Latest Kaiser Health News Stories
Controversial research methods by university researcher unlikely to prompt federal response or institutional change, experts say.
Patients are often aggressively screened for cancer, even if they won’t live long enough to benefit.
Last year, the pharma industry’ biggest trade group raised millions to change the conversation about drug pricing.
These accounts are exempt from taxes and linked to high-deductible health plans. Republicans tried last summer in their unsuccessful efforts to replace the health law to make the accounts more enticing for consumers, but they didn’t make those changes in the current tax bill.
It’s a regular part of the politically charged debate over health care. But the lines sometimes blur between rhetoric and how Canada’s system actually works.
American single-payer advocates want to emulate Canada’s system. But many Canadian experts say the U.S. first needs to address some basic questions.
Genetic testing firms declare bankruptcy and wipe out debt to the federal government.
Hospitals are jockeying for patients and view the many different quality and safety ratings as a keen way to distinguish their services. But when those ratings nosedive, a hospital may retaliate.
Doctors prescribed powerful opioids for a patient after back surgery but gave her little guidance on how to take them safely. Then, she says, they misdiagnosed her withdrawal symptoms. Some experts say this situation is akin to a hospital-acquired condition.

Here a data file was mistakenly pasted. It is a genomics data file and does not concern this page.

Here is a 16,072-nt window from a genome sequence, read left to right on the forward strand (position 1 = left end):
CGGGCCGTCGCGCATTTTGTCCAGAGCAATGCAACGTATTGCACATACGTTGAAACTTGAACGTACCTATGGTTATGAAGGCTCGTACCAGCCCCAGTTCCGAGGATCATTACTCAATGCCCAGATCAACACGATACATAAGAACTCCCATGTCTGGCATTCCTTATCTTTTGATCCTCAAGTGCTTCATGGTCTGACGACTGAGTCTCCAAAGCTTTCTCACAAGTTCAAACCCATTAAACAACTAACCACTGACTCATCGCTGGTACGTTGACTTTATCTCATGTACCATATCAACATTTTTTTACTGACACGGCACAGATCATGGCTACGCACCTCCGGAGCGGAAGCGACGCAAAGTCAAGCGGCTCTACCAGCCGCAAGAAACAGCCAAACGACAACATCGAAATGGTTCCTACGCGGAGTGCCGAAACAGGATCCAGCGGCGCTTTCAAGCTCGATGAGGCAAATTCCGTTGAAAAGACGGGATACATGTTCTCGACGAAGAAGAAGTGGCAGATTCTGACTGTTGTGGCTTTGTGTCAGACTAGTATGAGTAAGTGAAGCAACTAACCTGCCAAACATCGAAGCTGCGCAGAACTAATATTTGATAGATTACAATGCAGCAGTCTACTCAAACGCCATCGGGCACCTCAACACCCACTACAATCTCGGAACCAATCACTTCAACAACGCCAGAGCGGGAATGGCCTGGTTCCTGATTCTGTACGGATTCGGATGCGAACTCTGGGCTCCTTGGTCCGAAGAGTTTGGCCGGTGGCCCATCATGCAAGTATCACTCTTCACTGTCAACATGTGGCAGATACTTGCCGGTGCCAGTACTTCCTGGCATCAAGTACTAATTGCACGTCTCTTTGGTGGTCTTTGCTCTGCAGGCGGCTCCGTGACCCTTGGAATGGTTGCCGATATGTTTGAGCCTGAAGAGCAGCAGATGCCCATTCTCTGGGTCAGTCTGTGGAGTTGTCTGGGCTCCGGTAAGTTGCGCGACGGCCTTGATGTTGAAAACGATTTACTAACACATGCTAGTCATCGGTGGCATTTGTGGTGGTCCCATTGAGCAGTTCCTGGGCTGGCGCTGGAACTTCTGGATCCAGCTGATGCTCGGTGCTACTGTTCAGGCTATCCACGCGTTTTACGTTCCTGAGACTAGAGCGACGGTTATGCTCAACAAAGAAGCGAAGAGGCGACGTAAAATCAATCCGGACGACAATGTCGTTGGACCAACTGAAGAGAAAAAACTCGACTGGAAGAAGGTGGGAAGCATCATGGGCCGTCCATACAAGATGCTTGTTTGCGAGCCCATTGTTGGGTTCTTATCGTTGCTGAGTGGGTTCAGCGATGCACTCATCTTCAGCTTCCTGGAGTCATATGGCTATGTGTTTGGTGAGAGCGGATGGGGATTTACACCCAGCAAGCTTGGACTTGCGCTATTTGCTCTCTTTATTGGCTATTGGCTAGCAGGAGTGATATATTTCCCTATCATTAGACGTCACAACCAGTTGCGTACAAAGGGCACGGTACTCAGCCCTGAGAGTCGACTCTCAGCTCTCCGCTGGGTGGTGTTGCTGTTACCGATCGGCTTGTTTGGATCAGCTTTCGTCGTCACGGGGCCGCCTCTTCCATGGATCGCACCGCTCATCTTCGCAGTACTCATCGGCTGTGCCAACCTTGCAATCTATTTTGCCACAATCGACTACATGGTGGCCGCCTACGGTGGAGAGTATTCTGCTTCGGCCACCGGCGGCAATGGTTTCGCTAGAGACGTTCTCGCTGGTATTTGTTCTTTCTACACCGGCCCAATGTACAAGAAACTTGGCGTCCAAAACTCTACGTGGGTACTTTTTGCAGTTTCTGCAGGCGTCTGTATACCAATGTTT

Based on research conducted at the University of Michigan’s medical center, a group of surgeons developed a strategy to help post-surgical patients from misusing or abusing their prescription painkillers.
Even though consumers don’t expect to pay for faulty service or goods, they are often forced to pay for bad health care. But a small number of hospitals and doctors are seeking to change that practice.
What will the mega-merger mean for consumers and the health care industry? Senior correspondent Chad Terhune offers insight.
An explosive report prepared by a SynerMed executive alleges the California firm, which oversaw care for 1.2 million patients, fabricated documents and violated state and federal regulations for years. The state says it left low-income patients on Medicaid managed care in “imminent danger.”
Behavioral care was four times more likely to be out-of-network than medical or surgical care, an analysis by Milliman shows.
The number of hospitals across the country has plummeted, but many old buildings are being resuscitated as apartments and condos.
The House and Senate want to reduce or eliminate federal tax credits for “orphan drugs” used to treat rare diseases, but patients are fighting against the plan.
Southern Illinois University has concluded its researcher violated university rules and U.S. law.
Medicare and insurers struggle to oversee a booming business in testing urine samples. In some cases, pain doctors’ lack of follow-through can turn fatal.
Drugmakers, hospitals and lawmakers are taking sides in a showdown over a discount program that covers drug purchases at some hospitals.
Public outrage over surprise medical bills prompted 21 states to pass consumer protection laws. But these laws largely ignore ambulance rides, which can leave patients stuck with hundreds or even thousands of dollars in bills.